Last updated: February 21, 2008 - 5:19am
HOUSE PASSES BILL TO IMPLEMENT MORE 9/11 PANEL'S SUGGESTIONS
[SOURCE: Washington Post, AUTHOR: Spencer S. Hsu]
In a lopsided vote that masked underlying divisions, House Democrats approved legislation yesterday to implement many of the remaining recommendations of the Sept. 11 commission even as portions of the sprawling package faced immediate problems in the Senate. Voting 299 to 128, congressional Democrats, backed by scores of Republicans, delivered on a key part of their "100 hours" agenda. The nearly 300-page anti-terrorism measure sets new mandates to scrutinize air- and ship-borne cargo, send more federal aid to areas at the greatest risk of terrorism, improve emergency communications, fight nuclear proliferation overseas, and strengthen a civil liberties watchdog board.
* House votes to enact more 9/11 panel points
* The Future White House Counselor as 9/11 Panelist
Fred F. Fielding, who President Bush named as White House counselor on Monday, served on the Sept 11 commission.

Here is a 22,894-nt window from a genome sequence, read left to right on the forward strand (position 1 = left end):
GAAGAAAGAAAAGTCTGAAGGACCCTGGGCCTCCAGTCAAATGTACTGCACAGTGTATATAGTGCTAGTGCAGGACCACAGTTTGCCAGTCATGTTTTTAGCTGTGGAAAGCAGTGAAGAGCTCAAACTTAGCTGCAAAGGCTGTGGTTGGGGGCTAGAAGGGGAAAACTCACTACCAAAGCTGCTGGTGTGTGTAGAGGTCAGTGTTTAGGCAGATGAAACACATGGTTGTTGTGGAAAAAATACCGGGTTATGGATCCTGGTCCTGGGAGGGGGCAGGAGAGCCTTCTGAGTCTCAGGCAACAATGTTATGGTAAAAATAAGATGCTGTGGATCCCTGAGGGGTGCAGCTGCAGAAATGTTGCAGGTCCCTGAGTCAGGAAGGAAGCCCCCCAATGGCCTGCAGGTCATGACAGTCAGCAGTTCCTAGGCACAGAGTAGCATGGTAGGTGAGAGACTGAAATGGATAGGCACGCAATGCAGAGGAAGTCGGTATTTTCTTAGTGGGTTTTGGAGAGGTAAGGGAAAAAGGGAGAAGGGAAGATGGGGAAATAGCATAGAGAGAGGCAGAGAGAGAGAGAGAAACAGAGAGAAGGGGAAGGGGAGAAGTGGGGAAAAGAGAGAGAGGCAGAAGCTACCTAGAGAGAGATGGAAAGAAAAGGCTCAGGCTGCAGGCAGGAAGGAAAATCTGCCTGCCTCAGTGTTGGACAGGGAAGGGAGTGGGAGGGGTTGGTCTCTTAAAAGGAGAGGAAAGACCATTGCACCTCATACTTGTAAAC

* Yes, we can be safer
- House Bill Backs Additional Reforms From 9/11 Report
- Bloomberg says Law Hurts Emergency Radio Efforts
- Dempsey Nominated for Privacy and Civil Liberties Oversight Board
- How Far Has Interoperability Come Since 9/11?
- The Mosque Debate Continues to Galvanize the Blogosphere
- Congress pushes for national emergency communications plan
- Common carriage is an ancient idea being applied to a modern problem -- Internet access
- Joint hearing planned on international Internet regulation
- 9/11 Commission Leaders Call For Emergency Communications Network
- Panel Agrees To Dems' Request For Network Neutrality Hearing
- ECPA Part 1: Lawful Access to Stored Content
- Ten years later and still no solution
- Investigating and Prosecuting 21st Century Cyber Threats
- New House chair oversees Dept of Defense cybersecurity
- Online Privacy, Social Networking, and Crime Victimization